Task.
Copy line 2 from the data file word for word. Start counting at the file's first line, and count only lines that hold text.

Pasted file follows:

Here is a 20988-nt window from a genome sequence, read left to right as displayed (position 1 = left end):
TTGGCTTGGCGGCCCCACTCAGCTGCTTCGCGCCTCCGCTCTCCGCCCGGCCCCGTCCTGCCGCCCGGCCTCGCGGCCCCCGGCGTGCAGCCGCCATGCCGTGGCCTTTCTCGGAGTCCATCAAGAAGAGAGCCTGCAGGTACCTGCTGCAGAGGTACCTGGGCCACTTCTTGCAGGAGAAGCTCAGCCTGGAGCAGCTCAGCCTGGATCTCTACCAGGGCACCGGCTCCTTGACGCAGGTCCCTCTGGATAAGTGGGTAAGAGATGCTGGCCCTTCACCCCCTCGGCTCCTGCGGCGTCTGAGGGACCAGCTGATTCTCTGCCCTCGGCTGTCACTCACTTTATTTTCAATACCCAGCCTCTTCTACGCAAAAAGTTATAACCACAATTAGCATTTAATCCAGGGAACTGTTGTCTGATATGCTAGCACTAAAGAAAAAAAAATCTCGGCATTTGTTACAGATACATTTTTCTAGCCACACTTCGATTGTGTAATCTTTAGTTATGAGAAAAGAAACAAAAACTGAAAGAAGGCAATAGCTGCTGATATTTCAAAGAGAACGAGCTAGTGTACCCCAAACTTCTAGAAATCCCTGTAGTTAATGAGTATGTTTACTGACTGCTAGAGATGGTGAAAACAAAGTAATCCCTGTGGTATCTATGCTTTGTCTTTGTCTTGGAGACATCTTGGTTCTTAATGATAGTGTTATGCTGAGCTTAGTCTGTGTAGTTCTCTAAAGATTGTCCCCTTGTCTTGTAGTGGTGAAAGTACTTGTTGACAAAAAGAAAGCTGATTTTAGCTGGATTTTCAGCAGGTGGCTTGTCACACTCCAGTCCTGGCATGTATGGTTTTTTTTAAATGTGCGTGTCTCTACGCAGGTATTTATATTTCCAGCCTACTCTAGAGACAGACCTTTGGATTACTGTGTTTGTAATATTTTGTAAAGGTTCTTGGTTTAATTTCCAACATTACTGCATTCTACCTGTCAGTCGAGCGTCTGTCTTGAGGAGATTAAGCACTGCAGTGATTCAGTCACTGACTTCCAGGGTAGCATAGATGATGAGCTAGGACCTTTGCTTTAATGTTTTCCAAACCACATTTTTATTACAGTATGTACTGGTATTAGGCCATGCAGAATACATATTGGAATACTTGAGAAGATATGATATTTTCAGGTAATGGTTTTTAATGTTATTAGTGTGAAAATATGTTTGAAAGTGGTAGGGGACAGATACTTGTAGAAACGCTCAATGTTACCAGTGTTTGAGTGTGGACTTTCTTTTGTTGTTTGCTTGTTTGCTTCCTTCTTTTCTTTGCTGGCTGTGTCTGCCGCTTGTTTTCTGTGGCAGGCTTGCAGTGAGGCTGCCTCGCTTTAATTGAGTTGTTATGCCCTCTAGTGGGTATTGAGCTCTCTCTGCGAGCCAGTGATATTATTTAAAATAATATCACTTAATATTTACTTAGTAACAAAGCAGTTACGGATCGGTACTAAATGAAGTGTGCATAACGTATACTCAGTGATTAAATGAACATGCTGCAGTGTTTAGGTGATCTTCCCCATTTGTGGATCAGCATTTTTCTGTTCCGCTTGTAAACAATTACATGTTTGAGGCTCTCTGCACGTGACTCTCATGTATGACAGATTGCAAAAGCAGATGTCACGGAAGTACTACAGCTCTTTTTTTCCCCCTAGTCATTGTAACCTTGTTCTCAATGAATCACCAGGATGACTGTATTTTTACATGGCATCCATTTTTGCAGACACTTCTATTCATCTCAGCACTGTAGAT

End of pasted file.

TTGGCTTGGCGGCCCCACTCAGCTGCTTCGCGCCTCCGCTCTCCGCCCGGCCCCGTCCTGCCGCCCGGCCTCGCGGCCCCCGGCGTGCAGCCGCCATGCCGTGGCCTTTCTCGGAGTCCATCAAGAAGAGAGCCTGCAGGTACCTGCTGCAGAGGTACCTGGGCCACTTCTTGCAGGAGAAGCTCAGCCTGGAGCAGCTCAGCCTGGATCTCTACCAGGGCACCGGCTCCTTGACGCAGGTCCCTCTGGATAAGTGGGTAAGAGATGCTGGCCCTTCACCCCCTCGGCTCCTGCGGCGTCTGAGGGACCAGCTGATTCTCTGCCCTCGGCTGTCACTCACTTTATTTTCAATACCCAGCCTCTTCTACGCAAAAAGTTATAACCACAATTAGCATTTAATCCAGGGAACTGTTGTCTGATATGCTAGCACTAAAGAAAAAAAAATCTCGGCATTTGTTACAGATACATTTTTCTAGCCACACTTCGATTGTGTAATCTTTAGTTATGAGAAAAGAAACAAAAACTGAAAGAAGGCAATAGCTGCTGATATTTCAAAGAGAACGAGCTAGTGTACCCCAAACTTCTAGAAATCCCTGTAGTTAATGAGTATGTTTACTGACTGCTAGAGATGGTGAAAACAAAGTAATCCCTGTGGTATCTATGCTTTGTCTTTGTCTTGGAGACATCTTGGTTCTTAATGATAGTGTTATGCTGAGCTTAGTCTGTGTAGTTCTCTAAAGATTGTCCCCTTGTCTTGTAGTGGTGAAAGTACTTGTTGACAAAAAGAAAGCTGATTTTAGCTGGATTTTCAGCAGGTGGCTTGTCACACTCCAGTCCTGGCATGTATGGTTTTTTTTAAATGTGCGTGTCTCTACGCAGGTATTTATATTTCCAGCCTACTCTAGAGACAGACCTTTGGATTACTGTGTTTGTAATATTTTGTAAAGGTTCTTGGTTTAATTTCCAACATTACTGCATTCTACCTGTCAGTCGAGCGTCTGTCTTGAGGAGATTAAGCACTGCAGTGATTCAGTCACTGACTTCCAGGGTAGCATAGATGATGAGCTAGGACCTTTGCTTTAATGTTTTCCAAACCACATTTTTATTACAGTATGTACTGGTATTAGGCCATGCAGAATACATATTGGAATACTTGAGAAGATATGATATTTTCAGGTAATGGTTTTTAATGTTATTAGTGTGAAAATATGTTTGAAAGTGGTAGGGGACAGATACTTGTAGAAACGCTCAATGTTACCAGTGTTTGAGTGTGGACTTTCTTTTGTTGTTTGCTTGTTTGCTTCCTTCTTTTCTTTGCTGGCTGTGTCTGCCGCTTGTTTTCTGTGGCAGGCTTGCAGTGAGGCTGCCTCGCTTTAATTGAGTTGTTATGCCCTCTAGTGGGTATTGAGCTCTCTCTGCGAGCCAGTGATATTATTTAAAATAATATCACTTAATATTTACTTAGTAACAAAGCAGTTACGGATCGGTACTAAATGAAGTGTGCATAACGTATACTCAGTGATTAAATGAACATGCTGCAGTGTTTAGGTGATCTTCCCCATTTGTGGATCAGCATTTTTCTGTTCCGCTTGTAAACAATTACATGTTTGAGGCTCTCTGCACGTGACTCTCATGTATGACAGATTGCAAAAGCAGATGTCACGGAAGTACTACAGCTCTTTTTTTCCCCCTAGTCATTGTAACCTTGTTCTCAATGAATCACCAGGATGACTGTATTTTTACATGGCATCCATTTTTGCAGACACTTCTATTCATCTCAGCACTGTAGAT